In 1942, Benito Mussolini proudly declared that an Italian air raid had destroyed the Malta Railway… but the vapur tal-art had stopped operating more than a decade before.
The train serviced the Mdina to Valletta route for nearly 50 years and proved quite popular when it was introduced in 1883, cutting down to 25 minutes a trip that would otherwise last three and a half hours on a mule-drawn cart.
The efficient railway was designed by the same team which 25 years earlier had drawn up the plans for the London Tube. The British wanted to extend the system to the north and south of Malta, including Gozo.
But by the first quarter of the 20th century, commuters had warmed up to the idea that route buses could pick up and drop off passengers in remote places that were out of reach of the train’s tracks.
“People had thought that the introduction of the tram, at the turn of the century, would spell the end of the train. But the tram stopped operating 15 months before the train, and it was the buses that dealt the railway its death knell,” Malta Railway Foundation chair Paul Galea told Times of Malta.
Nearly a century since its demise, Malta is rethinking its traffic system, with the government proposing a three-line underground metro system. “The system will run underground as most of the overground space has been built up. It will take years to build, and had we preserved the Malta Railway system, we might not have to go through the whole process from scratch.
“However, it’s easier to say so in retrospect. I wonder whether, if I lived back then, if I would have been in favour of the train. There were instances when farmers had entire fields destroyed in a fire set off by a spark from the train, while land was expropriated to make way for the tracks.”
Local and English entrepreneurs were also not too keen on the train as the system was self-sustainable and they could not make any profit off it: the British not only imported the railway material, but even trained employees in-house. And there is at least one police report accusing a karozzin driver of leaving rocks on the tracks to derail it.
The train’s stint in Malta is not marred by any major tragedies, although people did attempt suicide on its tracks, while others got injured by a passing train as they tried to cross the tracks. One commuter’s death from a heart attack went unnoticed until a conductor approached the man in Valletta to tell him the trip had ended.
“St Aloysius’ College students would also place bets on whether they would be able to beat an approaching train and run across its tracks before it zoomed past their school building. Other students would put a farthing on the tracks to calculate how many commuters were on the train by analysing the dent it left on the copper coin. Thank God, none were injured in the process.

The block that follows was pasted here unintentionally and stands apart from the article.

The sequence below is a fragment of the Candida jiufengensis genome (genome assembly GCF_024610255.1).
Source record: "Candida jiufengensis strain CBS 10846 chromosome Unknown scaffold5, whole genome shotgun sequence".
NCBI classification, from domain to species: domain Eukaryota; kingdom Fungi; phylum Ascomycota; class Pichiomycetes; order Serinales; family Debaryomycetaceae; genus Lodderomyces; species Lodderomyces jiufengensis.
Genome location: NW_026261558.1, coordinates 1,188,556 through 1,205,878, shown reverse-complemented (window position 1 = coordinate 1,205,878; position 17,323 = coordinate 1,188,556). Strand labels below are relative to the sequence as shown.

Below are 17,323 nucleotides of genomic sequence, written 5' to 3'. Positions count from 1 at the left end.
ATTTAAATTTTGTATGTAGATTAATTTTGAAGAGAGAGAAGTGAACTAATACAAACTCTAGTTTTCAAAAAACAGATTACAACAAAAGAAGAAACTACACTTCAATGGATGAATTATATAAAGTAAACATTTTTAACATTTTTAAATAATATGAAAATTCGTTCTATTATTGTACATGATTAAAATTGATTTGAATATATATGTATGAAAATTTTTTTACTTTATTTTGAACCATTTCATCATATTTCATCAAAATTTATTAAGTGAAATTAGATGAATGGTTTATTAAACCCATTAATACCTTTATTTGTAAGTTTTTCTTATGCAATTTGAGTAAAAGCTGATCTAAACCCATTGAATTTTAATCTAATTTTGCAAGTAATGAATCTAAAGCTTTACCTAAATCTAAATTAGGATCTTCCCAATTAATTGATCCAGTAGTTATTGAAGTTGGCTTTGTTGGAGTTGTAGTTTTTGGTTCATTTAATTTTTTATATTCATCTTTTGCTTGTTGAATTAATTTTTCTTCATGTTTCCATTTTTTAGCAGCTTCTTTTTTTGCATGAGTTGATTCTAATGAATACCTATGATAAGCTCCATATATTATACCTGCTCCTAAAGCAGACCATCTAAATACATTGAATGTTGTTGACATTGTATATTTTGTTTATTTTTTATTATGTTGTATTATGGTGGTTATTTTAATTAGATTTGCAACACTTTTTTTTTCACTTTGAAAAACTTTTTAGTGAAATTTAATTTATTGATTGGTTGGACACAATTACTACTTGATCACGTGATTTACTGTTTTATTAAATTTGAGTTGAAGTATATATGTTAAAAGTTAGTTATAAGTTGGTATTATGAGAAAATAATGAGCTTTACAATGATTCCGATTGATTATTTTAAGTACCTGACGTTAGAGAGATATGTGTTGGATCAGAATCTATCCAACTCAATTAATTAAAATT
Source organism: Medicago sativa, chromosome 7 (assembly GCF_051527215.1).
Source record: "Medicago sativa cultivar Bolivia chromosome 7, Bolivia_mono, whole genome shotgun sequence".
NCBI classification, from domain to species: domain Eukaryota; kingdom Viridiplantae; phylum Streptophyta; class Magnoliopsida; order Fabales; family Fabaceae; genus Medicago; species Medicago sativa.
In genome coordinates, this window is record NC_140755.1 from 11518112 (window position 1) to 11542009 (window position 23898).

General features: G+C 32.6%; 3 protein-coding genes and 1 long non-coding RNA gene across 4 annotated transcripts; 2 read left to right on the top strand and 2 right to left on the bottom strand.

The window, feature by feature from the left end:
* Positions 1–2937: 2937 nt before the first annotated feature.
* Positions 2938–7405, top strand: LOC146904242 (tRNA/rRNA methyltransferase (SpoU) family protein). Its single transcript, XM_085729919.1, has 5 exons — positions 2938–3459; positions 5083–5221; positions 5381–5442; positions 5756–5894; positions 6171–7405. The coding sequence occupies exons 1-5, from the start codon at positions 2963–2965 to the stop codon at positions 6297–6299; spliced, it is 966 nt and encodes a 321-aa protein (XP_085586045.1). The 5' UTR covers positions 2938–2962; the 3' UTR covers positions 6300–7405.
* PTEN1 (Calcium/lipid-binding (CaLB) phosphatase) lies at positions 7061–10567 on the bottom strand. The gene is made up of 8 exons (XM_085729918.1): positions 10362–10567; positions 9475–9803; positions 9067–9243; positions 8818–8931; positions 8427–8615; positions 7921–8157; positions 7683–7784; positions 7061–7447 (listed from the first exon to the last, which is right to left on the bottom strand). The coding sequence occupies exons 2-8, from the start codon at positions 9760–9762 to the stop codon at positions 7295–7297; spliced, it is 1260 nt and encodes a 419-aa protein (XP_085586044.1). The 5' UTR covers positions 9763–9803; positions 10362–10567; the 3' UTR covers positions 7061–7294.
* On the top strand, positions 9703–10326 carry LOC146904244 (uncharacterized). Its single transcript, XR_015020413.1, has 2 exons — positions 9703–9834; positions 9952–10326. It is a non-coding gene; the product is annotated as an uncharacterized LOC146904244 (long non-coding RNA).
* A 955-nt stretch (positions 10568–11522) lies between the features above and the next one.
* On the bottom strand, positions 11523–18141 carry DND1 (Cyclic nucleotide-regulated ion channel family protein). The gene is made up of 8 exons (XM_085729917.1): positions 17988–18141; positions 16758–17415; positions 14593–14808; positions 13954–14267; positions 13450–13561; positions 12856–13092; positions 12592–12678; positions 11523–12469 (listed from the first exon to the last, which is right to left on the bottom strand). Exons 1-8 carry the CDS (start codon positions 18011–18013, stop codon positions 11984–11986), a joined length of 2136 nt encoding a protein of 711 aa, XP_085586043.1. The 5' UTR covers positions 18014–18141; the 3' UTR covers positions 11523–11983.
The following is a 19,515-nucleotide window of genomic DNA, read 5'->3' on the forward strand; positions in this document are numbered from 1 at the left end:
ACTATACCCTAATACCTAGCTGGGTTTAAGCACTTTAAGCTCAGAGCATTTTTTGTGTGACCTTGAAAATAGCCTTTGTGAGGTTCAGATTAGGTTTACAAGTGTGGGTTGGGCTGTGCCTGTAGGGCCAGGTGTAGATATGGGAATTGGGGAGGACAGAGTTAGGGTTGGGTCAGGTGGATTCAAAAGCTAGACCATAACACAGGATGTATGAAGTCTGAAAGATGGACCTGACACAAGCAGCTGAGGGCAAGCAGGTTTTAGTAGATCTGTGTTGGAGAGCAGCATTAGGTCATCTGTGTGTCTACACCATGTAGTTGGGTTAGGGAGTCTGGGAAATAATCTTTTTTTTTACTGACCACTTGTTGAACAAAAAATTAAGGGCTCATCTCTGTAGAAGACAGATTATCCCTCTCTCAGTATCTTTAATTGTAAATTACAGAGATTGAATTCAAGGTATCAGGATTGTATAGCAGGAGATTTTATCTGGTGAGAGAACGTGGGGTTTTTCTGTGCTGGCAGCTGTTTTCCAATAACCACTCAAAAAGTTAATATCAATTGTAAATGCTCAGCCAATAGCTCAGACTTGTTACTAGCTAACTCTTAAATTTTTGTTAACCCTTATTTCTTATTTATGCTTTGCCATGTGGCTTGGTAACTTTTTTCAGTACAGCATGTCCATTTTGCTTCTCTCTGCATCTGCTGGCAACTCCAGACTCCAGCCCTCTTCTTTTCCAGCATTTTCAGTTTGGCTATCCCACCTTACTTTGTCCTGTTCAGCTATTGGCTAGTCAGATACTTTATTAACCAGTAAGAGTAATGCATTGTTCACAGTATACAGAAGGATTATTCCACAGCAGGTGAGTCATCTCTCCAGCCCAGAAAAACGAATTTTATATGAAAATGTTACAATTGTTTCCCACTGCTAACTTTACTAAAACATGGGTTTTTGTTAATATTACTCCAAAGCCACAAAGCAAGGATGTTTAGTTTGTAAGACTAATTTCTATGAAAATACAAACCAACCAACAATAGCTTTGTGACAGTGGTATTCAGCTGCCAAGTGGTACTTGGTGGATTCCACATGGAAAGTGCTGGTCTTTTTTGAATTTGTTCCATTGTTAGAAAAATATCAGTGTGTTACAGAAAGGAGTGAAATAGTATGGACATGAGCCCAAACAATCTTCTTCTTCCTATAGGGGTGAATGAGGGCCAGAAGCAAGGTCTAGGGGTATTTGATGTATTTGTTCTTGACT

“However, one herd of bulls was not so lucky: some 32 bulls were killed by a train approaching Santa Venera from Rabat. The guard had put up a chain closing off access to the tracks, however, this meant nothing to the herd, which was travelling to Msida from Marsa.”
These anecdotes are being preserved for posterity by the foundation, which in turn, is digitising its material and depositing it at the National Archives of Malta.
In the meantime, in collaboration with local councils and with the help of European funds, the foundation has, among others, restored the last remaining wagon and the Birkirkara station, which will host a transport museum. It has also secured European and local government funds to build a replica of the Attard Embankment.
Harassment, pranks and free rides
The Birkirkara museum will not only host artefacts, but also showcase the passengers’ lived experiences.
“A couple of anecdotes are linked to the mina sewda (black tunnel), situated between Floriana and Valletta. There are reports of women being harassed when the train went underground leaving passengers in pitch darkness.
“Soldiers who were posted to Malta also fell for tales of ghost sightings in this tunnel, peering their heads out of the window to catch a glimpse of paranormal activity. But all they would catch is soot on their face, which they would only notice, to their embarrassment once they walked through Strada Rjali and saw their reflection in a shop window.”
Records also show that not everyone afforded to ride the train. Among others, Herbert Ganado recalls, in Rajt Malta Tinbidel, joining his siblings to beg their father for a train ride. “For several, including those who had a good standing in society, train rides were a treat… a once-in-a-lifetime experience that remained a dream for many children.
“It has been reported that conductors would even close one eye when spotting children without a ticket, while others would reuse the same ticket several times, or ride first and second class with a third-class ticket in hand.”
Malta’s hidden treasures series
This article is being published as part of a series called Malta’s hidden treasures, a collaboration between the National Archives of Malta and Times of Malta. The project, forming part of the European Digital Treasures co-funded by the European Union through the Creative Europe programme, allows readers to gain an insight into Maltese history and society through our archives.
Readers can discover more at the National Archives of Malta headquartered at the historical building of Santo Spirito in Rabat and other archives. If one is unable to visit the archives in person, one will soon be able to access an online oral and visual archive called Memorja.
The website will be the main repository of recent Maltese national and public memory and will host hundreds of recollections dating back to the 1920s. Those interested in this project can register online at www.memorja.com ahead of the launch of the website.
For more information about the national archives call 2145 9863 or e-mail email@example.com.
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